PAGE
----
masttarp3.jpg (81360 bytes)Wednesday, one week after the initial painting, dawned clear and cold, but windy; I was concerned that I would not be able to paint after all.  By 1000, though, I decided that the wind was not much of an issue after all, and knew that it was sort of now or never if I wanted the mast to get painted this fall.  I really did not want the project to linger any further, as I knew it would be a challenge again in the spring to get it done.  Therefore, I pressed onward.  With one final cleaning with Awl Prep solvent, I prepared the day's batch of snow white Awlgrip and, by 1030, had sprayed the first coat.  Since I had such a good base, I figured two coats would be more than sufficient.  The first coat came out well, with one minor run that I was able to smooth with a brush before it cured.

45 minutes later, I sprayed the second, and final, coat, and left the mast to cure the rest of the day in the sunlight.  For this batch of paint, I used the standard reducer, Awlgrip T0003, which would allow the surface to cure faster.


masttarp1.jpg (104834 bytes)Late in the day, the surface was tack-free, and I took the opportunity to roll out my plastic cover.  Being careful to avoid touching the mast surface, I unrolled the plastic and secured it tightly in place, as described above.  This stretched the plastic enough to keep it off the mast, but I added extra staples (reinforced with cardboard strips) to add extra tension to the plastic edges.  The wind had lightened, but some gusts that swept through showed the need to secure the center portion of the plastic somehow; I used some small string to secure the edges of the plastic (reinforced with duct tape) to a p air of tent stakes, one on each side, that I drove into the ground.  I didn't tighten these strings much--just enough to hold the plastic down when the gusts came.  I didn't want to pull the plastic down onto the spar.

masttarp2.jpg (32387 bytes)Finally, I added an additional piece of loose plastic at the base of the mast, which protruded beyond the horse.  I simply stapled it in place between the main horse and a smaller one, and further secured it by throwing a stack of roofing shingles on top of the plastic to prevent the smaller horse from tipping over.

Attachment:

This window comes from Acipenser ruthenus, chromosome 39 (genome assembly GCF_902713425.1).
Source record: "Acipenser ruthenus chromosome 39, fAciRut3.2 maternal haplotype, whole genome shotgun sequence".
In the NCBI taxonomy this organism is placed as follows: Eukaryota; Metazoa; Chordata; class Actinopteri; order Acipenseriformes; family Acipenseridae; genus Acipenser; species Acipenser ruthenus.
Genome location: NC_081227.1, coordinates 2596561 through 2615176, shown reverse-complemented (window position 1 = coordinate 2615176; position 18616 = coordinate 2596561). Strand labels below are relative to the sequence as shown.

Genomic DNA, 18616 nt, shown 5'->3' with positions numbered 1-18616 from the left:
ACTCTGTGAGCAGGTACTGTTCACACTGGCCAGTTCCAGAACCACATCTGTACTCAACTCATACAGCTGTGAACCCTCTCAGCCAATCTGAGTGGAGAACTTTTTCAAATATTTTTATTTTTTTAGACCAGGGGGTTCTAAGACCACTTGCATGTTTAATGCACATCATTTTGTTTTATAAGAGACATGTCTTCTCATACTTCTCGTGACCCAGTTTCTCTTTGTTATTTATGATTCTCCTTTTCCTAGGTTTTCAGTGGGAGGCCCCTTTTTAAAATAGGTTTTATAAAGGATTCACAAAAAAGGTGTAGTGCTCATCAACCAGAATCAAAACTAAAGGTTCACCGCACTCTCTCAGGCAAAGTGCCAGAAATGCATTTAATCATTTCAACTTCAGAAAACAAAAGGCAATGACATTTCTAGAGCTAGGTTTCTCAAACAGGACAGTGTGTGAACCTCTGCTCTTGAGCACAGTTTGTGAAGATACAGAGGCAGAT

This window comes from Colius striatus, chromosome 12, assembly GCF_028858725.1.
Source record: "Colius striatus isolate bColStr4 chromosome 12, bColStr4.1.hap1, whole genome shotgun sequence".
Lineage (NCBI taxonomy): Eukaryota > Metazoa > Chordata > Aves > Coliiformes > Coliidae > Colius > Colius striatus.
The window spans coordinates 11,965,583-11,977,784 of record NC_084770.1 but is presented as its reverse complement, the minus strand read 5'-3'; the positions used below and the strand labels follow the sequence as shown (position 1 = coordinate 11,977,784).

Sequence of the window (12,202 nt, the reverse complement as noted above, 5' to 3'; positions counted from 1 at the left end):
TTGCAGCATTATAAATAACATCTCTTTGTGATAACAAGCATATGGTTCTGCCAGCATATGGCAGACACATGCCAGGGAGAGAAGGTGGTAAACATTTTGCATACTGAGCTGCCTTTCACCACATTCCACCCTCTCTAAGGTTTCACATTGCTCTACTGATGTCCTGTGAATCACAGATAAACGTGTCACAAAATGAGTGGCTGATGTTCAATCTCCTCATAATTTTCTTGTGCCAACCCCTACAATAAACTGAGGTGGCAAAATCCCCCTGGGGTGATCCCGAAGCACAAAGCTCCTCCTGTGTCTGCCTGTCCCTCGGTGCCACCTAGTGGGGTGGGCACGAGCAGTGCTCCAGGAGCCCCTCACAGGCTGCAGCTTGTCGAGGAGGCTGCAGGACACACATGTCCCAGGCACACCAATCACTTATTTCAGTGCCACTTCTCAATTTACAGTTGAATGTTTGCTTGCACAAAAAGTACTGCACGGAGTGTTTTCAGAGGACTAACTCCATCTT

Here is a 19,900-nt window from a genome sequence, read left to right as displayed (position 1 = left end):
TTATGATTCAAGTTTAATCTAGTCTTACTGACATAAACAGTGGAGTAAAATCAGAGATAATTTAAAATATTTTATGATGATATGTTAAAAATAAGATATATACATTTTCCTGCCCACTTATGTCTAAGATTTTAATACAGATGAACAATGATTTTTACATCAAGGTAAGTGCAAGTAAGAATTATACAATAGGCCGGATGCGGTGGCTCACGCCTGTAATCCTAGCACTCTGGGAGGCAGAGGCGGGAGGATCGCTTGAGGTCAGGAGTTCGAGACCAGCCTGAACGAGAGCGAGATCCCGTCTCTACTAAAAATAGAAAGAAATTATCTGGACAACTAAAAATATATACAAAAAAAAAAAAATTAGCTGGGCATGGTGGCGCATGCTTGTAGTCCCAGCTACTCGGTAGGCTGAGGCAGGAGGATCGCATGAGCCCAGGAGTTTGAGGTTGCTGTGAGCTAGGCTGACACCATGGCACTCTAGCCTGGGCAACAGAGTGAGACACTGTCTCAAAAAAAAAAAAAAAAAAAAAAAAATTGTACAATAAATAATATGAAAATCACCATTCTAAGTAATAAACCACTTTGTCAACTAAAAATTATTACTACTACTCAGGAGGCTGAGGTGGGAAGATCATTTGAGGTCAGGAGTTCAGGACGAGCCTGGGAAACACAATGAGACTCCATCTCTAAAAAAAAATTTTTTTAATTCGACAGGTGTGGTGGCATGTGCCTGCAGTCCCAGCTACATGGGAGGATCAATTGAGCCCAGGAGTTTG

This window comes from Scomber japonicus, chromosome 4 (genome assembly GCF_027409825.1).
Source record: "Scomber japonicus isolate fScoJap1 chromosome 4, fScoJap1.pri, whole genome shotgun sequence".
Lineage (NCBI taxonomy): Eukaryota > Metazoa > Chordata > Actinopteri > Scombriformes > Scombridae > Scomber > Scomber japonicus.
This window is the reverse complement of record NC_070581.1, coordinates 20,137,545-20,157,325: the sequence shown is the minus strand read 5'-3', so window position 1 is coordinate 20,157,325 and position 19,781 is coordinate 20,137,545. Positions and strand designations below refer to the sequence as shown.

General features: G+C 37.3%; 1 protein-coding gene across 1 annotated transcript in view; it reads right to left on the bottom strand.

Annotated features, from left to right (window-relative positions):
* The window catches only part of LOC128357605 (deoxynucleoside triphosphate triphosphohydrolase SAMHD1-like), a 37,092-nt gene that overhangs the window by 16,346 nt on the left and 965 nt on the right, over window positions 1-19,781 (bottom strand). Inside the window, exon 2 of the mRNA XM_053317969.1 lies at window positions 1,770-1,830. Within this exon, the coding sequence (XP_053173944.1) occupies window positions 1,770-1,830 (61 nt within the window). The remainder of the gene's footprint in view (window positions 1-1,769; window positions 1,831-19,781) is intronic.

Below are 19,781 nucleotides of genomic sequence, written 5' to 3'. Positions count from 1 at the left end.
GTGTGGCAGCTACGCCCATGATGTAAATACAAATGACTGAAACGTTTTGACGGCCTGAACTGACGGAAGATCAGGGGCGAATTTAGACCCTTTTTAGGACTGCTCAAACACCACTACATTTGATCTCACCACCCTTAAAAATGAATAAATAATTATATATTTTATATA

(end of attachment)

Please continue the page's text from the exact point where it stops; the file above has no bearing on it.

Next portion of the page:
There was nothing more I could do.  It seemed like I had taken the proper precautions, but only the next morning would tell.


masttarp4.jpg (55194 bytes)
Amazingly, even my efforts above failed.  Somehow, frost managed to form on portions of the mast overnight, even under the cover.  Some areas were completely unaffected, and remained glossy; other areas were ruined.   How did this happen?  I noted that the underside of the plastic, even, was coated with frost.  I thought frost was frozen dew; how did dew get there?  To say that this was an irritating setback would be an understatement.

In any event, this job was over for the fall.  There was obviously no point in a third attempt.  I knew it was risky to try the job outdoors so late in the season, but it seemed I had done what I could to make it worthwhile.  

Perhaps the time will have to come this winter for me to shoehorn the mast into the shop somehow, and get this paint done right.  Maybe I should have just painted the thing with Dutch Boy house paint instead.  For all my efforts, it about looked like I had.


Time and Materials Spent Wasted on This Project

1st Attempt:
Strip Rigging:  1.5 hours
Strip Hardware:  2 hours
Mask:  1.5 hours
Wash w/Degreaser:  20 min.
Wash w/Awl-Prep:  5 min.
Fill and Sand Excess Holes, and Sand Mast:  1.5 hours
Alumiprep/Alodine 1201 Application:  30 min.
Primer 2 Coats:  20 spray minutes
Topcoat 3 Coats:  20 spray minutes
Alumiprep 33:  8 oz.
Alodine 1201:  ~16 oz.
Primer (30-Y-94):  Mix 14 oz. base, 14 oz, converter, 14 oz. reducer (1:1:1) Comments:  Way too much.  I had about 32 mixed ounces left over.
Topcoat (Snow White):  Mix 12 oz. base, 12 oz. converter, 6 oz. reducer (1:1; 25%)  Comments:  Perfect amount for three sprayed coats.

2nd Attempt:
Sand, clean, and Re-Mask:  1 hour
Topcoat 2 Coats:  20 spray minutes
Topcoat (Snow White):  Mix 12 oz. base, 12 oz. converter, 6 oz. reducer (1:1; 25%)  Comments:  Small amount left over.  I thought I was mixing less than the first time around, but it turned out it was the same.   

Option that would have looked just as good now:
1 gallon Dutch Boy latex ($9.99) and 30 minutes of my time, glopping on the paint with the broom I use to sweep my shop.

Sigh. 


Life goes on, however.  Like all setbacks, I fell back, regrouped, and atttacked again later.  To continue the project, please click here.

 


Glissando, Pearson  Triton #381
www.triton381.com